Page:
"It’s not necessarily so much about satisfying my ego but it’s more about 'I did this and this is a testament to who I am, how hard I work and how much I care about a lot of the industry as well'.”
Strong creative vision, perseverance and a down-to-earth personality are qualities that have helped stylist and creative consultant Jonathan Thai make a high profile career in fashion.
Not here in New Zealand, but in New York.
On his resume you’ll find work with Prada, Miu Miu, and no fewer than five Vogue magazines.
Now after eight years in the NYC fashion scene, he’s back in Auckland.
He talked Trump, Instagram, and innovators in fashion with Sonia Sly for her RNZ podcast, My Heels Are Killing Me.
It kind of already has. Fashion is a very artistic and creative expression, and as artists and admirers of the creative industry and fashion we should exercise our right to voice our opinions. I feel like people that are progressive and liberal do really want to voice that.
I was looking at coverage of the New York Fashion Week and there were so many designers that were resisting President Trump. It was a nice way for them to say they don’t want to hide behind something where they just want to create a business and make money.
They have a voice and they’re exercising that right and I give more power to them because it’s about creating awareness for the people.
Fashion is about being commercial, but there is Trump creating a state of tension within what it actually means to be both a creative and a commercial entity.
In a nutshell I feel like that’s what fashion is representing, there’s two sides to it. As well as using fabric and fashion design as our medium, it’s also creating a business, and that’s where people’s voices have kind of blurred.
It is quite interesting to see who’s in opposition and who’s just not saying anything at all, and I think that says a lot about the industry too. I’m just waiting for more of the fashion community to be able to step up but at the same time they do rely on people buying their design.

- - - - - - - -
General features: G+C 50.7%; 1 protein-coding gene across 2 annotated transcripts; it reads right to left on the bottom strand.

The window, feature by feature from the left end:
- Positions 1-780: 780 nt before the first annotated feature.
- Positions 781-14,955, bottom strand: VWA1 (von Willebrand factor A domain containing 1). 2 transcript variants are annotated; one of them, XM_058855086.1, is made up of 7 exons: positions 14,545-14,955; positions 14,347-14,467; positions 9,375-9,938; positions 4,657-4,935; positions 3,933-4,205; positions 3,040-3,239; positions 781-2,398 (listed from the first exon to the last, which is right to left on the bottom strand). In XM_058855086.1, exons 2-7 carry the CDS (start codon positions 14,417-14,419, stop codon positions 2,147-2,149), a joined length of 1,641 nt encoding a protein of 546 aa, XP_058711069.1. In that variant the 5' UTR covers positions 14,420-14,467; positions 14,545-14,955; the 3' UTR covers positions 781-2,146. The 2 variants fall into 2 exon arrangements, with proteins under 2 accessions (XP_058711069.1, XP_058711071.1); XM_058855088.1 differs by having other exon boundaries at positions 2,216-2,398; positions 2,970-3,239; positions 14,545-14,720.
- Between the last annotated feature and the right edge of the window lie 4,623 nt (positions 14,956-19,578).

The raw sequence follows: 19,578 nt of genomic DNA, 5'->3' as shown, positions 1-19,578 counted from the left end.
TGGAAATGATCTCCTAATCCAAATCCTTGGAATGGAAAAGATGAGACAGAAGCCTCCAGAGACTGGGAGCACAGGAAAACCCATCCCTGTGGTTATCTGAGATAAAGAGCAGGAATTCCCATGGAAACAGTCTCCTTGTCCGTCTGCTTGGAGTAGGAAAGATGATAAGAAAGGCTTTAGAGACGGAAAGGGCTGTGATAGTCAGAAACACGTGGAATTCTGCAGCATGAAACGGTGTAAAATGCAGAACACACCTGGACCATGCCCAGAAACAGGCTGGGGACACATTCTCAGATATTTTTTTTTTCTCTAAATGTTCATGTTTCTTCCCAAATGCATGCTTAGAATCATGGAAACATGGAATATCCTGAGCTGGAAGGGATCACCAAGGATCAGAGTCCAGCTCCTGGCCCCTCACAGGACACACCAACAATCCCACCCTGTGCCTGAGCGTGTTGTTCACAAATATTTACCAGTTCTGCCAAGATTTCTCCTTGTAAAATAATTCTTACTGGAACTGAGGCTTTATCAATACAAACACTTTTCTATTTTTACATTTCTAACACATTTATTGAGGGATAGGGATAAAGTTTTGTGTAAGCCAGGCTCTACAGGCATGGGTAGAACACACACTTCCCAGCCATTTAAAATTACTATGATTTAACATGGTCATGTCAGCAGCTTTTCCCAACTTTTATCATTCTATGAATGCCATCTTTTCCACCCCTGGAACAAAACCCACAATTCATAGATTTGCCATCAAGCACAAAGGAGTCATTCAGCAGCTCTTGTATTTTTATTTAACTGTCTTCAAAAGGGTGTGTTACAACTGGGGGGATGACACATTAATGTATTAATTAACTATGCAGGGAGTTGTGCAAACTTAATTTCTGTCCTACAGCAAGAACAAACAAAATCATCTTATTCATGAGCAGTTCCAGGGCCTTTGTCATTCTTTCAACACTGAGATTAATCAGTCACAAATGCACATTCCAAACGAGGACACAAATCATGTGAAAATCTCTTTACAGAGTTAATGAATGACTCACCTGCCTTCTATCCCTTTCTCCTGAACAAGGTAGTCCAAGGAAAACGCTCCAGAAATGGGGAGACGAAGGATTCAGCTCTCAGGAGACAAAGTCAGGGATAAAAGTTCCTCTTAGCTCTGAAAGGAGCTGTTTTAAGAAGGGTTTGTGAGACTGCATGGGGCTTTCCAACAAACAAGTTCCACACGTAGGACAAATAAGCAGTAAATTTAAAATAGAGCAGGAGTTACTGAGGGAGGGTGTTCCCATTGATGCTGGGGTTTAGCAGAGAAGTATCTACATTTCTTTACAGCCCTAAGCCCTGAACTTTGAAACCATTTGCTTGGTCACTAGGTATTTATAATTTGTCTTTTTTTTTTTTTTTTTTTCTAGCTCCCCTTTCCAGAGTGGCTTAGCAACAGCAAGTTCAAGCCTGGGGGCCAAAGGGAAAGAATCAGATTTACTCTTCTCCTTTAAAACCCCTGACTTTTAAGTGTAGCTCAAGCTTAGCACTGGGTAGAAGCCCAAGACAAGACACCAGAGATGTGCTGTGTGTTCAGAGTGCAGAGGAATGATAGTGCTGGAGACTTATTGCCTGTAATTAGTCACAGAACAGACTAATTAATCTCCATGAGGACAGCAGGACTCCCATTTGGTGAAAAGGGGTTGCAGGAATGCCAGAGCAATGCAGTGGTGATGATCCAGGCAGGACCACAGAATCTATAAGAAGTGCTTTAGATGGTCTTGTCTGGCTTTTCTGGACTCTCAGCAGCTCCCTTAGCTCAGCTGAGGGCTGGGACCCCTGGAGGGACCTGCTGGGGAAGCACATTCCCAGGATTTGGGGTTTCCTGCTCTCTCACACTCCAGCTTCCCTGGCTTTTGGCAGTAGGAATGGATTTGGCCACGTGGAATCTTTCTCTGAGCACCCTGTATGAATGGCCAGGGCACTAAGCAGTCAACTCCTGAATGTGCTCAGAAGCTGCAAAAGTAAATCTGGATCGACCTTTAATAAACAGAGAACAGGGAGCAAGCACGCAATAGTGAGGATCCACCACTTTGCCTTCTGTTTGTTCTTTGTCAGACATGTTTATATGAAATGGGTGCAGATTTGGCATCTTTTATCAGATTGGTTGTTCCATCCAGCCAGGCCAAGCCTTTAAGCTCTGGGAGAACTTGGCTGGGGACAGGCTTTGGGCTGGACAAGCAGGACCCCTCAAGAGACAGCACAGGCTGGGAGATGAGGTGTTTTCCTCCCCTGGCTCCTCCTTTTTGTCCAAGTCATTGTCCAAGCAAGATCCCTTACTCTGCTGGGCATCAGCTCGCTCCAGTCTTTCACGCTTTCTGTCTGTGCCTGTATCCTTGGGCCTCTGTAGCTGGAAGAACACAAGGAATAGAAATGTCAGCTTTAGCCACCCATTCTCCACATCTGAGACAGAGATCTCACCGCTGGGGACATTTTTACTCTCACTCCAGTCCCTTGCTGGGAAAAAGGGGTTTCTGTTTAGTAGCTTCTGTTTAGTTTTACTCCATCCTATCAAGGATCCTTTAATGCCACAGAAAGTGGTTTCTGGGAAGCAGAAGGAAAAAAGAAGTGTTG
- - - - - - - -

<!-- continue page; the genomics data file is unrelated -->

Even in NZ, probably to a smaller scale, you’re starting to see installations during Fashion Week and people taking a different creative approach to the production of their shows. Over in New York what kind of breakthrough shows were you seeing and what were the trends that were happening?
I find technology is one of the fastest moving things in terms of doing something different. There are things like the film aspect of tech and the projection aspect and the lighting aspect and things encompassing that whole industry that fashion people don’t necessarily gravitate towards all the time.
Like one of my company's other clients did a video installation where she had a whole room blacked out, with different screens and podiums around the space where there were models and they were actually moving with the clothes. You could see the movement of the clothes but it wasn’t for only five seconds [like would happen during a runway show].
A while back there some was controversey about audiences at fashion shows being so engrossed in capturing and sharing photos via social media that they became removed from the live experience. It seems almost pointless, doesn't it?
I feel like it’s not necessarily something [fashion designers] want to oppose or punish. Getting their brand out there is to have those people to participate and they’re going to participate how they want to. I feel like they’ve considered that in a way that they’re just like “you know what, why don’t we give them what they want” so they give them a fashion show that’s instagrammable or snapchattable where it’s this incredible opulent set or you have this really cool lighting infrastructure. I feel like people actually do consider all those elements.
Sometimes people really want to walk into a room that’s completely fogged out and they can’t breathe, but the whole message of the fashion show would probably be ‘let’s stop and take a minute to breathe’. Or having a light in the waiting room and having it make you feel so sick because it’s so concentrated, but that’s the reaction you want.